Popular children’s author Andrew Daddo says that after two months in lockdown, there has never been a better time for Australian kids to unleash* maximum mischief. But before parents panic, the best-selling author of hits including the Atticus Van Tasticus series is only talking about an imaginary rebellion: inventing stories about breaking all the rules.
“Imagine your 9-year-old writes a story, ‘Here’s what I wasn’t allowed to do during COVID, and here’s what happened.’ For instance: ‘Don’t go talk to that person, don’t get too close,’ so I went straight up to him and I touched him’,” Daddo said.
As one of the author ambassadors* of storytelling platform Littlescribe, Daddo said the online creative writing program was perfect for kids looking for extra pathways* to freedom after such a long and comprehensive* confinement.
“I definitely think that they’re looking for escape,” Daddo said. “They’re looking for fun, they’re looking for a reason to enjoy themselves at a time when probably all the big people in their lives are not, and finding it hard.”
The coronavirus crisis is especially fertile* ground for budding young writers as they begin returning to the classroom.
While children often struggle with their initial idea, the pandemic and the unusual circumstances it has created mean that there is ample* material everywhere to add to their stash of personal memories about these strange days.
Daddo suggested parents could help simply by reminding their child about everything that has been out of bounds for months, because prohibition* worked like fairy dust on productivity.
“Imagine saying, ‘Don’t you go on that equipment’ and they write a story. ‘I didn’t just go on the equipment, I licked it, and it tasted like…’ — this is what I like about story writing personally, that you get to do the things you’re not allowed to do,” he said.
Over 1000 schools around Australia have already connected to Littlescribe. Its unique co-author program, designed for homes and schools, features videos, activities and story-starters by some of Australia’s best-loved children’s authors.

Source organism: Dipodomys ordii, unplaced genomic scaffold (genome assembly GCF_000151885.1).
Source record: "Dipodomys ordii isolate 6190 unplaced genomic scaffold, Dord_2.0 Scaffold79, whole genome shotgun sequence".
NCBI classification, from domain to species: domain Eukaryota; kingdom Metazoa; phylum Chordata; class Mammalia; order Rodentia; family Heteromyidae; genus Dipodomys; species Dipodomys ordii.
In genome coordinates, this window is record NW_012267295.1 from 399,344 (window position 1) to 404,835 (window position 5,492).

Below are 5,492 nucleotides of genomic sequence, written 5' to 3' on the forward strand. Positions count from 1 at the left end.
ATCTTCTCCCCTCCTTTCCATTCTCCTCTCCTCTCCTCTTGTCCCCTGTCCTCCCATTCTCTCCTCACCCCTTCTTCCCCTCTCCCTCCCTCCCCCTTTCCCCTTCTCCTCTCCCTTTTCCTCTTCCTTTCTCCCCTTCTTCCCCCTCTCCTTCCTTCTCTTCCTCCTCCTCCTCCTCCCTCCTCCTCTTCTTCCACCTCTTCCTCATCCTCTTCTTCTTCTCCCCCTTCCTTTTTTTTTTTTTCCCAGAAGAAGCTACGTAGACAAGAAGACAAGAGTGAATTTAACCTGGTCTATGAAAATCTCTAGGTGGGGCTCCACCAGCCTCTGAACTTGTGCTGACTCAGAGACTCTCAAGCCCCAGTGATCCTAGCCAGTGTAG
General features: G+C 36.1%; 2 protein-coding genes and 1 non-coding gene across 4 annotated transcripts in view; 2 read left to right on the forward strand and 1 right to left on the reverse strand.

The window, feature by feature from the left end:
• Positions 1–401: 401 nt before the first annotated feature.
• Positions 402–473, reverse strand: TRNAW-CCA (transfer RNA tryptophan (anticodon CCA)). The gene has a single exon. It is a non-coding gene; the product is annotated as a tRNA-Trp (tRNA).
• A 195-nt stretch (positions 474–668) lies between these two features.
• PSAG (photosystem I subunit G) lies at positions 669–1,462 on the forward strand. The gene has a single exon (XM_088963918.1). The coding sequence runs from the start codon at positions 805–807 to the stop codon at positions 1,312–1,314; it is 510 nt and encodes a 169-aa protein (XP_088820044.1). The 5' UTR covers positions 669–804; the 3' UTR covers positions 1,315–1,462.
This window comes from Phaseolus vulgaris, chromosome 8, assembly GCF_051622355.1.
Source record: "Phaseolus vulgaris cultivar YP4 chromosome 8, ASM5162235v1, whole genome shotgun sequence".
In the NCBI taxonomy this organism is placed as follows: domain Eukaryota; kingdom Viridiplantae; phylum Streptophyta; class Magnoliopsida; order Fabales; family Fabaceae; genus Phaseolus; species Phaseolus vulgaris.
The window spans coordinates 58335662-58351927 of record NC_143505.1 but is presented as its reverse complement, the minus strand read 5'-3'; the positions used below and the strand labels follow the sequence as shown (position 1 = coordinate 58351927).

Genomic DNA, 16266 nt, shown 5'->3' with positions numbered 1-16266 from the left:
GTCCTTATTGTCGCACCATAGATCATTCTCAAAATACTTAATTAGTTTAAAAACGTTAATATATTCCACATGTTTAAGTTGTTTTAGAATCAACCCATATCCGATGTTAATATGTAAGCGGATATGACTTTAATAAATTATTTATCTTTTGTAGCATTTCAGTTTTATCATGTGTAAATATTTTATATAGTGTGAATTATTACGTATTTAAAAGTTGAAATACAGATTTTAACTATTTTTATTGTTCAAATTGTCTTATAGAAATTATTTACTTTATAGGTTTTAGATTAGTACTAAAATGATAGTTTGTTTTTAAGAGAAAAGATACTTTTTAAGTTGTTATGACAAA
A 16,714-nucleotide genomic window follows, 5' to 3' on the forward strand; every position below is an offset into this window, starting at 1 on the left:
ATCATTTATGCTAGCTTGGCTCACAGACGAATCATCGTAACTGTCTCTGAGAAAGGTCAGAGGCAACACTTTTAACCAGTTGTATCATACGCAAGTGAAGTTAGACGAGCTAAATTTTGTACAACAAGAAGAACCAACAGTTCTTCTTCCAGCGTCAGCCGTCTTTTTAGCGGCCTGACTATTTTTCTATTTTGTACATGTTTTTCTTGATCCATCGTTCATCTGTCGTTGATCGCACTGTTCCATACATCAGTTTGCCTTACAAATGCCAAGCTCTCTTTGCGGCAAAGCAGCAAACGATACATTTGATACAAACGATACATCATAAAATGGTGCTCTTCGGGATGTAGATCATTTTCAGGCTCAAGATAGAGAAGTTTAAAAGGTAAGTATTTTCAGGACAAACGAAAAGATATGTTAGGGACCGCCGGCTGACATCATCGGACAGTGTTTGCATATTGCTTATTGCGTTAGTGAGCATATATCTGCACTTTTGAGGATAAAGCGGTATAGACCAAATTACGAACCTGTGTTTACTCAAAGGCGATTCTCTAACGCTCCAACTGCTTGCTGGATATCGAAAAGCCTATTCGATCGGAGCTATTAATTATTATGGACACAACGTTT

Teenager Jasmine D’Almeida, 13, chose to co-author with Tristan Bancks because of his novels’ vivid descriptions.
“I can use these techniques, add my own twist and now create my own book,” she said.
Her brother, Harry, 11, has a more entrepreneurial* bent and said the program was also fun and easy for making calendars and cards to give to his mum.
“I’m also creating products for my top-secret business I created during homeschooling and I’m going to launch,” he said.
Clearly a writer with an incurable taste for trouble, Daddo recommended parents tell children all the rules they broke as kids, like having midnight feasts, secret yabbying adventures and unsupervised science experiments.
Littlescribe founder and chief executive Jenny Atkinson said another terrific entry point was your child’s happy place.
“If they’re a photographer, if they’re into nature, if they’re into Minecraft, use it as a chance to explore and understand them,” Ms Atkinson said.
“That’s where I start, just the really simple stuff that your kids love.”
Anything goes when it comes to kids interpreting the new normal — just as long as parents can resist the urge to become instant in-house editors.
“They don’t even need to imagine much, they just have to think about what they’re seeing,” Daddo said.
“Help them get that onto the page without panicking about spelling and punctuation. I think that’s where we get in the way as adults.”
- unleash: release, let go
- ambassadors: representatives
- pathways: roads
- comprehensive: complete, total, broad
- fertile: productive, fruitful, rich
- ample: plenty
- prohibition: bans, restrictions
- entrepreneurial: inventive, business-minded
- Who writes the Atticus Van Tasticus book series?
- Which author did Jasmine choose to co-author with?
- What does Harry like making for his mum?
- How many schools are already connected to Littlescribe?
- Does Andrew Daddo suggest kids write about doing as they are told?
LISTEN TO THIS STORY
1. Write Your Story
Write your own story about breaking all the rules.
Time: allow 30 minutes to complete this activity
Curriculum Links: English
Some people might think that encouraging kids to break the rules is a bad thing. What do you think? Write an explanation of your opinion. Remember to use examples to make your writing as convincing as possible.
Time: allow at least 40 minutes to complete this activity
Curriculum Links: English, Personal and Social Capability
The glossary of terms helps you to understand and learn the ambitious vocabulary being used in the article. Can you use the words outlined in the glossary to create new sentences? Challenge yourself to include other VCOP (vocabulary, connectives, openers and punctuation) elements in your sentence/s. Have another look through the article, can you find any other Wow Words not outlined in the glossary?
HAVE YOUR SAY: What coronavirus rule would you break in your story?
No one-word answers. Use full sentences to explain your thinking. No comments will be published until approved by editors.